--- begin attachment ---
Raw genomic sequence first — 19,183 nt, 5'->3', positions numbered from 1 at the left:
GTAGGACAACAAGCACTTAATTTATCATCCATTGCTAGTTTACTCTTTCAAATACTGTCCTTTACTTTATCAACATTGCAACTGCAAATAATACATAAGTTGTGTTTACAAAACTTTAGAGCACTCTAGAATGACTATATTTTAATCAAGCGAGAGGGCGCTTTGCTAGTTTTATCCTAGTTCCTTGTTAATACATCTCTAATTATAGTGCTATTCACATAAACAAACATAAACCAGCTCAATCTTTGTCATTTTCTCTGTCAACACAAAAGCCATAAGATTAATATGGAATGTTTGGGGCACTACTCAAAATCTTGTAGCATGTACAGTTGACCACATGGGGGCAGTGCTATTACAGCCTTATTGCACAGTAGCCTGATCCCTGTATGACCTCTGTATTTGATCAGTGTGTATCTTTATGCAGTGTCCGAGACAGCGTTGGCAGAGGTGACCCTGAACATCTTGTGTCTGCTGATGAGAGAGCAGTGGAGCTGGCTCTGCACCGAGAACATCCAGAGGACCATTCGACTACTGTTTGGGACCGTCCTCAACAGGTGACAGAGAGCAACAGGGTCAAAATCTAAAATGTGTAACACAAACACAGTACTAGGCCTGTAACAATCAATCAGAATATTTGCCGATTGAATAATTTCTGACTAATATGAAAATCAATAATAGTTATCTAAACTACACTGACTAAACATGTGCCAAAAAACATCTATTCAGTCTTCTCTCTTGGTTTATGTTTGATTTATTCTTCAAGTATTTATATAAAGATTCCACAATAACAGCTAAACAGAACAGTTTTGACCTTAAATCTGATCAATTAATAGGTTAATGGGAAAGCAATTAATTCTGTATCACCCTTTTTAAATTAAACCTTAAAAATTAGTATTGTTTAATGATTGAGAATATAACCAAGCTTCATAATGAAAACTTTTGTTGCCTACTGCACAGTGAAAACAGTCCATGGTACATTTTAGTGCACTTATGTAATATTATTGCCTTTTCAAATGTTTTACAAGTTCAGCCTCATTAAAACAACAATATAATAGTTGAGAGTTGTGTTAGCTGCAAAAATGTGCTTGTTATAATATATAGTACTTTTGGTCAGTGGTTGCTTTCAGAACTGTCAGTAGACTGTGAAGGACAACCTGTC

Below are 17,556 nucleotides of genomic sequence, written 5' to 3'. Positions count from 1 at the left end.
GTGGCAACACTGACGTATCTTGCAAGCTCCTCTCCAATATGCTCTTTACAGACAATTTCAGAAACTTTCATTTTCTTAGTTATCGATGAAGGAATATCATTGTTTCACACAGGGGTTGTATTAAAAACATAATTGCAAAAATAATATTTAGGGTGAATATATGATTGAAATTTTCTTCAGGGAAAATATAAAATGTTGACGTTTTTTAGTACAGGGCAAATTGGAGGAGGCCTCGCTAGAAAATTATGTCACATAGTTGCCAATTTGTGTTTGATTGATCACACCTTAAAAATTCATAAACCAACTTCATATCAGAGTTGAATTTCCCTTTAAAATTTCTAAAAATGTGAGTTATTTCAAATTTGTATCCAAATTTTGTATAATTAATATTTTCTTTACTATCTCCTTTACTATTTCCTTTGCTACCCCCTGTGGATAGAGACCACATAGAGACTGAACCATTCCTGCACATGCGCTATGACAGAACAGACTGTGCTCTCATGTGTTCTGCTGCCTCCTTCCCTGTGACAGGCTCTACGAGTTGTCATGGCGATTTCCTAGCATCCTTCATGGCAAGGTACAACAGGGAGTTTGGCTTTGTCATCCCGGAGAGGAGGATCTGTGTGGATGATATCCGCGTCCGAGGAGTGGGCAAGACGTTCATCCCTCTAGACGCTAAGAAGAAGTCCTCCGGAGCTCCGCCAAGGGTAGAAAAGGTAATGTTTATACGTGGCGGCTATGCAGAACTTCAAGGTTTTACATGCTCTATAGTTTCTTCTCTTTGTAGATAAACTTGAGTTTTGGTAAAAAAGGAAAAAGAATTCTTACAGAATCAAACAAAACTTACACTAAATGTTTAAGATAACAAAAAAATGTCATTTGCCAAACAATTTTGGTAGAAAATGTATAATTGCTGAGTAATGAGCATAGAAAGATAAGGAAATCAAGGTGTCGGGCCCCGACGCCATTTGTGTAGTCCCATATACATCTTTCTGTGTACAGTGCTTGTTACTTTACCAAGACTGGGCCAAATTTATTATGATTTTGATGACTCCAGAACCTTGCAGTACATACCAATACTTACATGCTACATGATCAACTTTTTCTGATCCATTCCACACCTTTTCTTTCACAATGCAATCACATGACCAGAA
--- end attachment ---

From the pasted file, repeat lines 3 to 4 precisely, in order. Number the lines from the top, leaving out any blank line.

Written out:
Below are 17,556 nucleotides of genomic sequence, written 5' to 3'. Positions count from 1 at the left end.
GTGGCAACACTGACGTATCTTGCAAGCTCCTCTCCAATATGCTCTTTACAGACAATTTCAGAAACTTTCATTTTCTTAGTTATCGATGAAGGAATATCATTGTTTCACACAGGGGTTGTATTAAAAACATAATTGCAAAAATAATATTTAGGGTGAATATATGATTGAAATTTTCTTCAGGGAAAATATAAAATGTTGACGTTTTTTAGTACAGGGCAAATTGGAGGAGGCCTCGCTAGAAAATTATGTCACATAGTTGCCAATTTGTGTTTGATTGATCACACCTTAAAAATTCATAAACCAACTTCATATCAGAGTTGAATTTCCCTTTAAAATTTCTAAAAATGTGAGTTATTTCAAATTTGTATCCAAATTTTGTATAATTAATATTTTCTTTACTATCTCCTTTACTATTTCCTTTGCTACCCCCTGTGGATAGAGACCACATAGAGACTGAACCATTCCTGCACATGCGCTATGACAGAACAGACTGTGCTCTCATGTGTTCTGCTGCCTCCTTCCCTGTGACAGGCTCTACGAGTTGTCATGGCGATTTCCTAGCATCCTTCATGGCAAGGTACAACAGGGAGTTTGGCTTTGTCATCCCGGAGAGGAGGATCTGTGTGGATGATATCCGCGTCCGAGGAGTGGGCAAGACGTTCATCCCTCTAGACGCTAAGAAGAAGTCCTCCGGAGCTCCGCCAAGGGTAGAAAAGGTAATGTTTATACGTGGCGGCTATGCAGAACTTCAAGGTTTTACATGCTCTATAGTTTCTTCTCTTTGTAGATAAACTTGAGTTTTGGTAAAAAAGGAAAAAGAATTCTTACAGAATCAAACAAAACTTACACTAAATGTTTAAGATAACAAAAAAATGTCATTTGCCAAACAATTTTGGTAGAAAATGTATAATTGCTGAGTAATGAGCATAGAAAGATAAGGAAATCAAGGTGTCGGGCCCCGACGCCATTTGTGTAGTCCCATATACATCTTTCTGTGTACAGTGCTTGTTACTTTACCAAGACTGGGCCAAATTTATTATGATTTTGATGACTCCAGAACCTTGCAGTACATACCAATACTTACATGCTACATGATCAACTTTTTCTGATCCATTCCACACCTTTTCTTTCACAATGCAATCACATGACCAGAA